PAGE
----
Growing cantaloupes in zone 9B? Any suggestions for a successful, good tasting crop?

LOTS of soil amendment and water very well during the growing and fruiting season. Make sure they are getting plenty of heat as well.

When should I plant asparagus root?

Late winter or early spring.

Do you have a good companion plant resource?

From our farm blog:

How to start a raised bed on dead grass?

Sheet mulch the grass area first and then build the bed over it.

If you put raised beds on clay soil, would you want to use something at the bottom to increase drainage?

No need to increase drainage if the bottom is open.

Is newer pressure-treated wood safe for using to build raised beds?

No. PTDF wood is treated with copper compounds, which are detrimental to soil organisms.

How often to irrigate raised beds?

This will depend on the type of soil mix you use to fill them. Some will require watering every day while others might be fine with every other day watering.

Enjoy the talk? Take this survey to help us determine future sustainable landscaping classes.

The Solano Sustainable Backyards program and the talk are generously funded by the Solano County Water Agency.

Avant Garden Scavenger Hunt Offers Fun Outside Activity Amid the Pandemic

By Maggie Kolk, Sustainable Solano board member and Avant Garden coordinator

These cousins take a break from the scavenger hunt to eat

The premier Kids in the Garden event was a scavenger hunt at Benicia’s Avant Garden, COVID-19 version. It proved to be a super successful, fun, educational and tasty event.

Bright orange ribbons rippled in the morning breeze identifying the ready garden plots as eager young hunters assembled to make their way through maze of Avant Garden. With yellow cards for ticking off their discoveries in one hand and bags to retrieve goodies in the other, 12 masked explorers between the ages of 5 and 11 gathered, in a COVID-19-compliant manner, on a sunny July day to escape the confines of pandemic restrictions and have some plain old outdoor fun. Raised garden beds chockful of tomatoes, cucumbers, zucchini, and yellow squash and the larger Avant share plot scattered with Halloween-sized orange pumpkins and red peppers, were fair game for the young hunters.

As Avant Garden coordinator, I organized the scavenger hunt with the help of Raquelmarie Clark of WAHEO: We Always Help Each Other, who recruited the young hunters through her social media connections.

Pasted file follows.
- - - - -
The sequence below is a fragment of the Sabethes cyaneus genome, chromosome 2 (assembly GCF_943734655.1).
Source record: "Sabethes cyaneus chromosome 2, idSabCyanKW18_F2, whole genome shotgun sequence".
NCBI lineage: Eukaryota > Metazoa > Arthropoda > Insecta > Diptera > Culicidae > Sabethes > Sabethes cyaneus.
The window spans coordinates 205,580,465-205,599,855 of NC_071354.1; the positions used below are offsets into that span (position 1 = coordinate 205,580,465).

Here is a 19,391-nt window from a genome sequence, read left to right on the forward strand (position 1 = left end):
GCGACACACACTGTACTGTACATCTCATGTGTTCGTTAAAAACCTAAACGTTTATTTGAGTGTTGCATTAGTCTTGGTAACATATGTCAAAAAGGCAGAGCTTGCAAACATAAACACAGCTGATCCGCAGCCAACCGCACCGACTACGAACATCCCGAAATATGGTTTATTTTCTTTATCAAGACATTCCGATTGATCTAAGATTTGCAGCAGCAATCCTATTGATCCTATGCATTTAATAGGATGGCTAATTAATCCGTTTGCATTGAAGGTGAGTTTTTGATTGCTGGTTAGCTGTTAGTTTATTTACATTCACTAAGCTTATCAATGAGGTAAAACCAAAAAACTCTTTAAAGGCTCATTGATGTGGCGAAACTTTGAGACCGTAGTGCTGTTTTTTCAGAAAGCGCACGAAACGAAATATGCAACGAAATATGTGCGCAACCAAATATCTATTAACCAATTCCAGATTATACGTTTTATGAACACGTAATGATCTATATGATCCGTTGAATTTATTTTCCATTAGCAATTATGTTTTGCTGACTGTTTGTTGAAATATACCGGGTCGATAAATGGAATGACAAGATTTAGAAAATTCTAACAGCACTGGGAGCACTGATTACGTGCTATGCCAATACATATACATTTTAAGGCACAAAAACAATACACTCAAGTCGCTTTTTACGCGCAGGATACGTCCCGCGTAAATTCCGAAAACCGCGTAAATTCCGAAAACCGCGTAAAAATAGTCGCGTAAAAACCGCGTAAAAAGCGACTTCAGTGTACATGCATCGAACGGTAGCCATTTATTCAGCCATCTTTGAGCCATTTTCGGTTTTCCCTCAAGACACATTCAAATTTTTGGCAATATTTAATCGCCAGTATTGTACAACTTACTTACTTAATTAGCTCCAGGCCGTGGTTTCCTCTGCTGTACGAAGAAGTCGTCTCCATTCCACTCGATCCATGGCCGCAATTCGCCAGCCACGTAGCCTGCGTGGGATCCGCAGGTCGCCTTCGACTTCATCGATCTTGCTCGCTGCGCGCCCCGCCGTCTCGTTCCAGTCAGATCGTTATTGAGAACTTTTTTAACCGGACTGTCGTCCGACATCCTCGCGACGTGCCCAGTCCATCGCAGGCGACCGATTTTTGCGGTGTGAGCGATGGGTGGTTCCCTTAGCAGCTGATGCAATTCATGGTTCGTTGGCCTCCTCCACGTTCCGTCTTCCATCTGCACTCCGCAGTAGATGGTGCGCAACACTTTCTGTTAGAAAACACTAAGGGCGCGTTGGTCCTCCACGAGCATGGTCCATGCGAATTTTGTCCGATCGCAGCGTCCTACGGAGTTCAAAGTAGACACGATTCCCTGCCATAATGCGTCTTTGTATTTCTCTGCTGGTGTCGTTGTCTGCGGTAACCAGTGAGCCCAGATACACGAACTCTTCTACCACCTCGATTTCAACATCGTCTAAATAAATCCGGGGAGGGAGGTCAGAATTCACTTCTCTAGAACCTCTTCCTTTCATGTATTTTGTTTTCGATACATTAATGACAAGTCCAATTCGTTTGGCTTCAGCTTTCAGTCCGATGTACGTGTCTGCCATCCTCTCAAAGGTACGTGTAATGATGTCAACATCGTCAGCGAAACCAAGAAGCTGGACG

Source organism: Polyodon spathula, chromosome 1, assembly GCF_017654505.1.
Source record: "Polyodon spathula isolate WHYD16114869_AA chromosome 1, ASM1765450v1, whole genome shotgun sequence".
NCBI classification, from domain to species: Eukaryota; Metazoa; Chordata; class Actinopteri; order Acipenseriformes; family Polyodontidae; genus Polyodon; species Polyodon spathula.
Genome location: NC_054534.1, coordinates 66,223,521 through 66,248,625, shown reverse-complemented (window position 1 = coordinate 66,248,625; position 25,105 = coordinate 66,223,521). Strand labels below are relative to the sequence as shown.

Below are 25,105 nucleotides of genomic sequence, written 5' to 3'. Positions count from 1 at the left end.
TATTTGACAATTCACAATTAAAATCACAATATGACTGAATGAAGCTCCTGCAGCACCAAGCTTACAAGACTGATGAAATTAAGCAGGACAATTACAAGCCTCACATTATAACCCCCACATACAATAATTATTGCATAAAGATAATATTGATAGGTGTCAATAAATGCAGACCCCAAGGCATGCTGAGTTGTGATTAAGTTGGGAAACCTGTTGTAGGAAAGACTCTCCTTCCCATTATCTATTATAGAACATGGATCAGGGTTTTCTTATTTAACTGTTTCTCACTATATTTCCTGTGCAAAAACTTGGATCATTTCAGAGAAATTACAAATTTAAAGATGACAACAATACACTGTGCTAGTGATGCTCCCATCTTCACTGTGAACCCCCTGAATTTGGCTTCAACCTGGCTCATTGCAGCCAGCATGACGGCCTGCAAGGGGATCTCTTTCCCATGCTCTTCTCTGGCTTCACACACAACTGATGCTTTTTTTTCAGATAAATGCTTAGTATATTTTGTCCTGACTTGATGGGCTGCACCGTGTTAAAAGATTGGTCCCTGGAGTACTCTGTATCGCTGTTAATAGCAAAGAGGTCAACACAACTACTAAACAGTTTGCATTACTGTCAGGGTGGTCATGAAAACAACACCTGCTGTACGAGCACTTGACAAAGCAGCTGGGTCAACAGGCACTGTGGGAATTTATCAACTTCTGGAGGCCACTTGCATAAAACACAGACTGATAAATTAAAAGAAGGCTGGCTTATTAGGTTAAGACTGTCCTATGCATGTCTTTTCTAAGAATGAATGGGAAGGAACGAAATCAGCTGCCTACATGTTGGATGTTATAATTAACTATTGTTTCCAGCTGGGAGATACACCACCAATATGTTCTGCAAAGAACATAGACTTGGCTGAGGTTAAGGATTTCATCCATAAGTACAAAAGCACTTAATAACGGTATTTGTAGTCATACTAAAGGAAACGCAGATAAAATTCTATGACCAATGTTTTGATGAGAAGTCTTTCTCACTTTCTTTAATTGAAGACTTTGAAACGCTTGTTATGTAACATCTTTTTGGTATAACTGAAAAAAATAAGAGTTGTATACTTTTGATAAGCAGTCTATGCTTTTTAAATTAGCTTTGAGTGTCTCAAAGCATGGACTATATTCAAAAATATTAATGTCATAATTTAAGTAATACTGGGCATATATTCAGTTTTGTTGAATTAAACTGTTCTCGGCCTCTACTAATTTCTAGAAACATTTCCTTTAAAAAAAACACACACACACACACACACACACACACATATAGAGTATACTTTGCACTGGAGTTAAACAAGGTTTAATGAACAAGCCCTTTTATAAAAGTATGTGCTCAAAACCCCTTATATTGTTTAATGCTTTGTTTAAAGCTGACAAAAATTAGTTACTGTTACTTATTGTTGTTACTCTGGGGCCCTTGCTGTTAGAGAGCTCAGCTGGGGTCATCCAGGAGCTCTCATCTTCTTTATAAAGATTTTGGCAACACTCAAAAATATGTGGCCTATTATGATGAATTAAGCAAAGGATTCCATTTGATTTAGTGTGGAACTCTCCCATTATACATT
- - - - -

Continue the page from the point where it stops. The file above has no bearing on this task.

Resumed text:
The group met at the big freshly painted picnic tables to collect their hunting tools: lists of garden veggies, pencils and paper collection sacks. With instructions to collect only from the orange ribbon areas, they set out to identify or collect their treasurers. Eleven-year-old Toni, with cell phone in hand, was assigned the role of chief Googler to help with mystery plant identification. Shouts of “I found a tomato!” and “There’s a zucchini!” or “Can I eat this?” could be heard as the girls and boys filled their bags with freshly picked veggies. Mid-scavenger hunt, a dad arrived with arms full of goodies to celebrate the fifth birthday of one the young collectors. The kids gathered around to enjoy juice, cookies and fruit and shower the birthday boy with good wishes.

When time was called, with overfilled bags in hand, the hunters huddled around to share their stories and bounties, which included large pumpkins, tomatoes, zucchini, cucumbers and a few peppers. Zucchini muffins made with zucchini from the garden were enjoyed by everyone before the final project of the morning. Each child was given a pot filled with soil along with seeds for planting marigolds. While planting the seeds, a pop quiz on what plants needs to grow was enthusiastically answered with shouts of “water! … dirt! … sunlight! … and love!”

Everyone, parents and kids alike, left Avant Garden with contented smiles and shouts of appreciation, looking forward to the next Kids in the Garden event, which is planned for Oct. 3. Kids in the Garden events are for kids ages 8-12 (kids under 8 may attend but must be accompanied by an adult over 18).  Attendance is limited to 12. Registration is first come-first served. Register here!

Regrow Your Own Vegetables From Kitchen Scraps

By Mallory Traughber, Living Classroom